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The perils of eavesdropping


“Eavesdropping” comes from the 17th century reference to a person listening “under the eaves,” referring to a gossip-monger catching conversations heard from open windows.

Listening to the private conversation of others without their consent is how eavesdropping is defined. (In online chats, this is called lurking.) There is the element of stealth when dipping into conversation one is excluded from. The waiter serving coffee at the meeting or the minute-taker representing an absent boss are considered part of the furniture even as they soak in the juicy tidbits of whose promotions were rejected. These are really eavesdroppers who partake of the snack but not the discussion.

Picture yourself waiting for a late lunch companion. You busy yourself with your iPhone as you read a newly downloaded book. You are absorbed by the concept of “mission creep” in the Afghanistan war. And then, a snatch of conversation reaches you. You catch a familiar name in a situation being discussed which is somewhat familiar to you. It’s about a new CEO.

Do you proceed to read about the hubris of General Petraeus and the duplicity of Pakistan? Or do you lean back to get a better angle to surf over the sound of piped-in music? (It’s Adele singing “Someone Like You.” You’re tearing up and distracted.)

The unwritten etiquette allows curiosity to trump good manners when it comes to topics of interest to you. And you are a person of varied interests. Here are some tips for the eavesdropper.

Try to project nonchalance. To lean closer to the table where the interesting conversation is taking place invites suspicion, not to mention the possibility of toppling over your chair and breaking a spine. (Headline: Executive drops dead at a restaurant… Sub-Head: Food poisoning suspected.) Although, it’s really a case of “rumor mortis.”

Best to sit still, put down your iPad and pretend to study the menu. This presumes an asymmetry of recognition — you know the ones talking, but they don’t recognize who you are because of your low status in the totem pole. (Sure, you read a lot. So what?)

It is important to look busy and therefore unable to spare any attention to multiple conversations going all around the restaurant. The dine-in capacity has increased. You ask for the special of the day after having exhausted the menu or looking a little too nerdy with your absorption with your iPhone. Your eyes are fixed on the seared tuna and prawns in garlic sauce, as if looking for a coded message from Mars.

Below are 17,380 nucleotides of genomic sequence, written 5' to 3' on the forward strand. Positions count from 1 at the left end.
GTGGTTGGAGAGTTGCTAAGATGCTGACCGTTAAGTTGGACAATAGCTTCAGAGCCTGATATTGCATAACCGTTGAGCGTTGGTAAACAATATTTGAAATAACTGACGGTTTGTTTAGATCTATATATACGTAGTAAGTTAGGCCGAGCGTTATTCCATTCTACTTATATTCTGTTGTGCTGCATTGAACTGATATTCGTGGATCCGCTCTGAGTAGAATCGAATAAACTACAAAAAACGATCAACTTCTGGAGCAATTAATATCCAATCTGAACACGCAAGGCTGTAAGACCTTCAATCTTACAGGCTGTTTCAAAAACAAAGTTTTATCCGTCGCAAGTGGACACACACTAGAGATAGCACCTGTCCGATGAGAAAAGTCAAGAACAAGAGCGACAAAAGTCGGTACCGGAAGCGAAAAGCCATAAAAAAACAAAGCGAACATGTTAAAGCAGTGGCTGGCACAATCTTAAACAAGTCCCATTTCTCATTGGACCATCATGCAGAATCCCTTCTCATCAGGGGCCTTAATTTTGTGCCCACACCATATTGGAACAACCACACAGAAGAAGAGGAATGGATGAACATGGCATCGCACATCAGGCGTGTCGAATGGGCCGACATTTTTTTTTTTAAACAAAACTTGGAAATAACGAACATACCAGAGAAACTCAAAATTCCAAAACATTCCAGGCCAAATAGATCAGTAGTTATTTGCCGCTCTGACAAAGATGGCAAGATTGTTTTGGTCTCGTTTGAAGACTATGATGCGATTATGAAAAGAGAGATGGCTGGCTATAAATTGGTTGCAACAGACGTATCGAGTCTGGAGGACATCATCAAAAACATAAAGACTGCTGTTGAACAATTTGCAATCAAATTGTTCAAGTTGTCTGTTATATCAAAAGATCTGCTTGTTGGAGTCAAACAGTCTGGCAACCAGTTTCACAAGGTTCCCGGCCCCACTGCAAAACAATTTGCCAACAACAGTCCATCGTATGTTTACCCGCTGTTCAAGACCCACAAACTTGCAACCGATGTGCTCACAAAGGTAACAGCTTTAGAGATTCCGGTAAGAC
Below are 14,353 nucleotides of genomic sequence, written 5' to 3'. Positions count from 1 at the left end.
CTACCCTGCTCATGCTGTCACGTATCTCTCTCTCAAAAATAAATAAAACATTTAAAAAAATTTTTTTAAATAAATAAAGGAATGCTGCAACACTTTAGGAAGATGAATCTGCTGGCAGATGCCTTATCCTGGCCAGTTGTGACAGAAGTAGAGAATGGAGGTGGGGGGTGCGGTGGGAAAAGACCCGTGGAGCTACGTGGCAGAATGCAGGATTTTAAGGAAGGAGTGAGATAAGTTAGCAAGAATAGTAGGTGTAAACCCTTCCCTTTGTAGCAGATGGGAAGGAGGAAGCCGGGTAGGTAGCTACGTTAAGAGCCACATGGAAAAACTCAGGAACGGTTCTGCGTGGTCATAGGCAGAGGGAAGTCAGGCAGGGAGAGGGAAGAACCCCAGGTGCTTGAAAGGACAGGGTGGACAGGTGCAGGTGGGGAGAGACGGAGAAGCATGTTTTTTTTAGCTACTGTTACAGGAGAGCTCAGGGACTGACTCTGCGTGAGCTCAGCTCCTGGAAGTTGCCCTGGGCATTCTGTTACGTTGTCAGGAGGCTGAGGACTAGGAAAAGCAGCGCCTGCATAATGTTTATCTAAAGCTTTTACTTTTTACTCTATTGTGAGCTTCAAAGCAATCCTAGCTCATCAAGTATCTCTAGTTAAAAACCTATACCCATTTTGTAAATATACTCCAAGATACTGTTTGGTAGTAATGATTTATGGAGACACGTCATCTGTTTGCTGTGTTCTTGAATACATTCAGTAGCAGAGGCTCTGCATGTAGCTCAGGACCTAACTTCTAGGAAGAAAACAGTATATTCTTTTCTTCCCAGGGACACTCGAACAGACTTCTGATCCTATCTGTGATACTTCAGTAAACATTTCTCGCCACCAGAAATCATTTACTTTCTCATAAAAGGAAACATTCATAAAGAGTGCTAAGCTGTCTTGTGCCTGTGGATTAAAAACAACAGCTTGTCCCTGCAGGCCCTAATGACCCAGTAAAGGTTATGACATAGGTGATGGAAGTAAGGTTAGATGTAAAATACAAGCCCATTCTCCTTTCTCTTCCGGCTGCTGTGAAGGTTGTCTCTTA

You realize that, since the eavesdropped conversation is not actually intended for your ears, you may miss out on key words and not have the luxury of asking the story-teller to speak louder please and repeat the word you missed — “And at that point she… (crash of plates)… his (scraping of chair being pulled)…and his voice has acquired a higher register since.”

It is bad form to be so obviously tuned to a conversation in the next table that you do not notice your lunch mate already seated in front of you and asking to your embarrassment what you think you’re doing… even if it is clear to her what you’re up to. She is doing hand signals to get your attention. Her frantic movements may attract the attention of the other table as they turn their heads to look at you more closely — he looks vaguely familiar. Isn’t he with fleet maintenance?

The curse of the eavesdropper entails hearing his name being discussed and about to meet an unexpected fate — yes, he’s in the list of those being let go. Someone still needs to inform him next week.

Anyway, there are those who don’t mind being overheard. They talk with loud voices as if addressing the congregation at a religious revival. They even pause for appreciative laughter when they deliver worn-out jokes. These uninvited guest speakers attract head-turning intended to shame them into lowering their voices and getting off the pulpit.

It is impolite to continue eavesdropping when you already have someone to talk with. And when you have secrets to bring up at the table yourself, be conscious of the person next to you. Watch that guy who seems to be poring over the menu with his body tilted ever so slightly in your direction.

Some people have no shame.

Tony Samson is chairman and CEO of TOUCH xda

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